Friday, December 25, 2009

Stradbroke Island

Last weekend, I visited Stradbroke Island with my friends. Stradbroke Island (or Straddie, colloquially) is 40kms SE of Brisbane. Straddie is known for its rugged landscape and spectacular white sand beaches. There are numerous scenic walk tracks and picnic spots. However people visit Stradbroke Island for its main attraction - beaches.

We decided to reach Stradbroke Island by 9AM. We drove to Cleveland Bay to catch the 8AM ferry. The ferry ride takes ~45mins to reach Straddie. The weather god wasn't in his best mood at the start of the day. The skies were cloudy and there was the odd drizzle too. By afternoon, good-old Queensland weather was back! It was hot and humid. We didn't feel the 32 degrees heat though. We were in the water - swimming, body-boarding, surfing, playing beach cricket (with yours truly half destroying a kid's sandcastle with his signature cover drive)....yea. Awesome fun! :D

This was a one day trip. We had time only to visit two of the four popular beaches in Stradbroke Island.

Main Beach: The best beach at Straddie. There were strangely not many people in the beach that day. The big swells and strong waves were perfect for surfing and body boarding. We spent most of our time here.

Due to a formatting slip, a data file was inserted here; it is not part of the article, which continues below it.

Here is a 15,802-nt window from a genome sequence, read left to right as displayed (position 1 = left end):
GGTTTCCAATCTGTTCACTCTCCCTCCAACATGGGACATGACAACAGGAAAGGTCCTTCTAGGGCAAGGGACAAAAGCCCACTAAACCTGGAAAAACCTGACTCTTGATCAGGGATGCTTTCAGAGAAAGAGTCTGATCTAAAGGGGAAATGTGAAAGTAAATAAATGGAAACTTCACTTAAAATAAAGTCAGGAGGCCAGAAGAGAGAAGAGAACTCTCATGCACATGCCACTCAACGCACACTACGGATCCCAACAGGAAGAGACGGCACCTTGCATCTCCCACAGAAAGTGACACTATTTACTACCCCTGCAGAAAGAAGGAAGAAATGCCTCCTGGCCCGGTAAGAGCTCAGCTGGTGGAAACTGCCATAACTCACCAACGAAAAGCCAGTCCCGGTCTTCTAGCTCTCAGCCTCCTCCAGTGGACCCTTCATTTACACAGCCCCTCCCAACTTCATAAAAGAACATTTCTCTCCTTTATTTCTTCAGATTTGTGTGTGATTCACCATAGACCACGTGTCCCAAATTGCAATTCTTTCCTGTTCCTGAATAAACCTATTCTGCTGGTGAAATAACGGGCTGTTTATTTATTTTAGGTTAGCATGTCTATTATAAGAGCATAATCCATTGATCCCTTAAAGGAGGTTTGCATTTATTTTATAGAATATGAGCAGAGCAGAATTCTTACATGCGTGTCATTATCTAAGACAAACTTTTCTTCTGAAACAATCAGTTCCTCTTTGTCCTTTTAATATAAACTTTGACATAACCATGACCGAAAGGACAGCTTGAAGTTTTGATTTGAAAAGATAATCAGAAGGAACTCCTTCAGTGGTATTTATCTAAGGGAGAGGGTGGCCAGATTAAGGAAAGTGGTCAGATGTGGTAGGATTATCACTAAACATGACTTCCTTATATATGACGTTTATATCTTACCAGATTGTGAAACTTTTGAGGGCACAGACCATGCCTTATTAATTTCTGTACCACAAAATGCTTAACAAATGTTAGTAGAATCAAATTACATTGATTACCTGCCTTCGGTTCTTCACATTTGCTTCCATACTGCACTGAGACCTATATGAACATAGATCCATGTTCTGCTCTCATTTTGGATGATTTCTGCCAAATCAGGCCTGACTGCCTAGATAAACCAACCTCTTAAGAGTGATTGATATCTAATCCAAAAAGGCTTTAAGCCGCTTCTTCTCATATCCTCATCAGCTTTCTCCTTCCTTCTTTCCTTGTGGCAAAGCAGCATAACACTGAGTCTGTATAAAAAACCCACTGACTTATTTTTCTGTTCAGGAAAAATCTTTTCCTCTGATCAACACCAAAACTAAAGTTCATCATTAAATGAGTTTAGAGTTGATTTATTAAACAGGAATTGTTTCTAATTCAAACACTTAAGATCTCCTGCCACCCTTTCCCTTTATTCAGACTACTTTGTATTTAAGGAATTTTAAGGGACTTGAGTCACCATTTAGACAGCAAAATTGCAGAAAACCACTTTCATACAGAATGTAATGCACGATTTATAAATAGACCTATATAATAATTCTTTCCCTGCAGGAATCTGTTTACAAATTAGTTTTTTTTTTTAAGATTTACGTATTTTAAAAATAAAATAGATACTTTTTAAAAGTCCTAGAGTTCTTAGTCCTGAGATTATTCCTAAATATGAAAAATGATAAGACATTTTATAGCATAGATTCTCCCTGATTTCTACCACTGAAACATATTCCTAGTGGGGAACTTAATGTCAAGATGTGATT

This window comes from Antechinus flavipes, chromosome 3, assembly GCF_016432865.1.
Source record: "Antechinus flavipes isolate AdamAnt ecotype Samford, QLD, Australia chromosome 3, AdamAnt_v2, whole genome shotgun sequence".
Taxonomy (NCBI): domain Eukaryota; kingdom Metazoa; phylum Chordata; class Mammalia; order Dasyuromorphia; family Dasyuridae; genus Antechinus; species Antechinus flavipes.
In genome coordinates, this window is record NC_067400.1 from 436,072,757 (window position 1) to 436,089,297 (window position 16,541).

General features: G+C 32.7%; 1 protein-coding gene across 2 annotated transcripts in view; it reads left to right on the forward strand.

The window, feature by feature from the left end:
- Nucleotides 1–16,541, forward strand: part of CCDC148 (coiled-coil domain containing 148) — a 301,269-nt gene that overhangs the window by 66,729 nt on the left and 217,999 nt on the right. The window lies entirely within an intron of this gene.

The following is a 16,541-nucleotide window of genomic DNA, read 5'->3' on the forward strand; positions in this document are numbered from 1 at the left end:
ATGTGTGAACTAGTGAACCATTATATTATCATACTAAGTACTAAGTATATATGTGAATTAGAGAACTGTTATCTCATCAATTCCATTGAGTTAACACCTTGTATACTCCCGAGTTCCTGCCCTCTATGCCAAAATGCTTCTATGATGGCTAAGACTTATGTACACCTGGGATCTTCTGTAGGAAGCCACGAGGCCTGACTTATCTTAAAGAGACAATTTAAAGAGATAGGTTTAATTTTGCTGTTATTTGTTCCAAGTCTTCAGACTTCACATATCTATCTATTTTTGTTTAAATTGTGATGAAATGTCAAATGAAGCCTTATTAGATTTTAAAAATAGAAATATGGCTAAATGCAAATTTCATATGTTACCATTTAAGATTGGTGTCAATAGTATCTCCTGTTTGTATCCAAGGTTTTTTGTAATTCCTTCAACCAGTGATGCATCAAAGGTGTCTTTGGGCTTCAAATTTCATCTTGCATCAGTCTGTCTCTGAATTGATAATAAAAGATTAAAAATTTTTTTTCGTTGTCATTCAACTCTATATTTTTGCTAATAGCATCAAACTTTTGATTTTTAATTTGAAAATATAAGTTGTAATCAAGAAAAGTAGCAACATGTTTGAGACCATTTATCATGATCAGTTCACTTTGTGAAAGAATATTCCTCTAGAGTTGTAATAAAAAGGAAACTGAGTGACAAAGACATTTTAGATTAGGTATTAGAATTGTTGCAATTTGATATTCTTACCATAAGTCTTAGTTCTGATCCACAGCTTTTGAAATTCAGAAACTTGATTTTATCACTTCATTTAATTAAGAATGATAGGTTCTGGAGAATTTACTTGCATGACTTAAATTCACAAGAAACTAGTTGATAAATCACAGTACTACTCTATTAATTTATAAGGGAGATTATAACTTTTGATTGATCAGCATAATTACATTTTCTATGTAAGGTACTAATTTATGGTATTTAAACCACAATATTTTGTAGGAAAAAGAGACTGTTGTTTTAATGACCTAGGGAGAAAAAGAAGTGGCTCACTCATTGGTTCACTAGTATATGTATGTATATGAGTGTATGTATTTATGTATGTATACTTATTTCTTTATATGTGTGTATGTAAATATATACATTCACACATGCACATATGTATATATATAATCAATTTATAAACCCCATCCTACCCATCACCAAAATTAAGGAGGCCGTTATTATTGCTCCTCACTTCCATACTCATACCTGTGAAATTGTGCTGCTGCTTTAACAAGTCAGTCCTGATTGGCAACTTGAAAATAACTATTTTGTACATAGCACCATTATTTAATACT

Main Beach

Cylinder Beach: A very picturesque beach. This beach is relatively shallow hence the waves were small. Compared to main beach, there were lots of people around. Kids playing in the water/sand, people sunbathing, barbecuing etc. The music was on...the beers flowed freely. It was very lively. Cylinder beach must be the most family-friendly beach I've ever been to.

Cylinder beach

There were many lifeguards on patrol at Cylinder Beach. I had a chat with couple of them. I learnt that most lifeguards at Stradbroke Island are volunteers. The majority of them are school/uni students. They love the beach, the surf, and working as a lifeguard is way to be out there and help people. Good on you guys!

Lifeguard patrol

We spotted this famous guy (carrying the surf in the pic below) at Cylinder beach. He's one of Queensland's favourite sons. Recognise him?

Bheem boy

We did the scenic coastal track before we left the island. The ocean view from the lookout points and the headland were simply breathtaking. Here are some pics.

friend_1 admiring the view

Scenic walk

friend_1 & friend_2 taking in the view

Point Lookout

"Take me away" - at the edge of the cliff. Wattey view.

Overall, an awesome weekend! :D

Saturday, December 19, 2009

God's Debris

My colleague forwarded the e-book of Scott Adam's God Debris with a note which read: "A mother of a thought experiment mate! Do read this one." He seldom 'praises' anything like this. When I finished reading God's Debris, I could understand why.